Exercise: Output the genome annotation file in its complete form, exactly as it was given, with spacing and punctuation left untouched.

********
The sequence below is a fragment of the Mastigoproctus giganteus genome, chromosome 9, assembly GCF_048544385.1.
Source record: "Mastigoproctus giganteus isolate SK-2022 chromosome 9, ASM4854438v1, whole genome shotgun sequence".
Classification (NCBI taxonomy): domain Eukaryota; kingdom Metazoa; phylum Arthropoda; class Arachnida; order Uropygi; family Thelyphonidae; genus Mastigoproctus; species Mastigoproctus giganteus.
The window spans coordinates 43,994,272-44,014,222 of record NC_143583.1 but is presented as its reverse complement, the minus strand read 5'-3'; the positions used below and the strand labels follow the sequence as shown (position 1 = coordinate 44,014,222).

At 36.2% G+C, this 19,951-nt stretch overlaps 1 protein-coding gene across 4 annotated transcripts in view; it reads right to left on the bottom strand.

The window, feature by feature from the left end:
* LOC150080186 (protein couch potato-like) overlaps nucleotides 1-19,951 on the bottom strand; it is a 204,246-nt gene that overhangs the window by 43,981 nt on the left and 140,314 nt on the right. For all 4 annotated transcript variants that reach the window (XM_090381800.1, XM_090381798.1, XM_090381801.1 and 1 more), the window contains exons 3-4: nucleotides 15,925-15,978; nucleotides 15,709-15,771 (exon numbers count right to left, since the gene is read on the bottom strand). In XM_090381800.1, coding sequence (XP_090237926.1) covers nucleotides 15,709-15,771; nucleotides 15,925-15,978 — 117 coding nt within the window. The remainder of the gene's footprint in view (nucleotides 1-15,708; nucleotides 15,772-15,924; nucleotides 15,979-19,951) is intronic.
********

The sequence below is a fragment of the Mastigoproctus giganteus genome, chromosome 9, assembly GCF_048544385.1.
Source record: "Mastigoproctus giganteus isolate SK-2022 chromosome 9, ASM4854438v1, whole genome shotgun sequence".
Classification (NCBI taxonomy): domain Eukaryota; kingdom Metazoa; phylum Arthropoda; class Arachnida; order Uropygi; family Thelyphonidae; genus Mastigoproctus; species Mastigoproctus giganteus.
The window spans coordinates 43,994,272-44,014,222 of record NC_143583.1 but is presented as its reverse complement, the minus strand read 5'-3'; the positions used below and the strand labels follow the sequence as shown (position 1 = coordinate 44,014,222).

At 36.2% G+C, this 19,951-nt stretch overlaps 1 protein-coding gene across 4 annotated transcripts in view; it reads right to left on the bottom strand.

The window, feature by feature from the left end:
* LOC150080186 (protein couch potato-like) overlaps nucleotides 1-19,951 on the bottom strand; it is a 204,246-nt gene that overhangs the window by 43,981 nt on the left and 140,314 nt on the right. For all 4 annotated transcript variants that reach the window (XM_090381800.1, XM_090381798.1, XM_090381801.1 and 1 more), the window contains exons 3-4: nucleotides 15,925-15,978; nucleotides 15,709-15,771 (exon numbers count right to left, since the gene is read on the bottom strand). In XM_090381800.1, coding sequence (XP_090237926.1) covers nucleotides 15,709-15,771; nucleotides 15,925-15,978 — 117 coding nt within the window. The remainder of the gene's footprint in view (nucleotides 1-15,708; nucleotides 15,772-15,924; nucleotides 15,979-19,951) is intronic.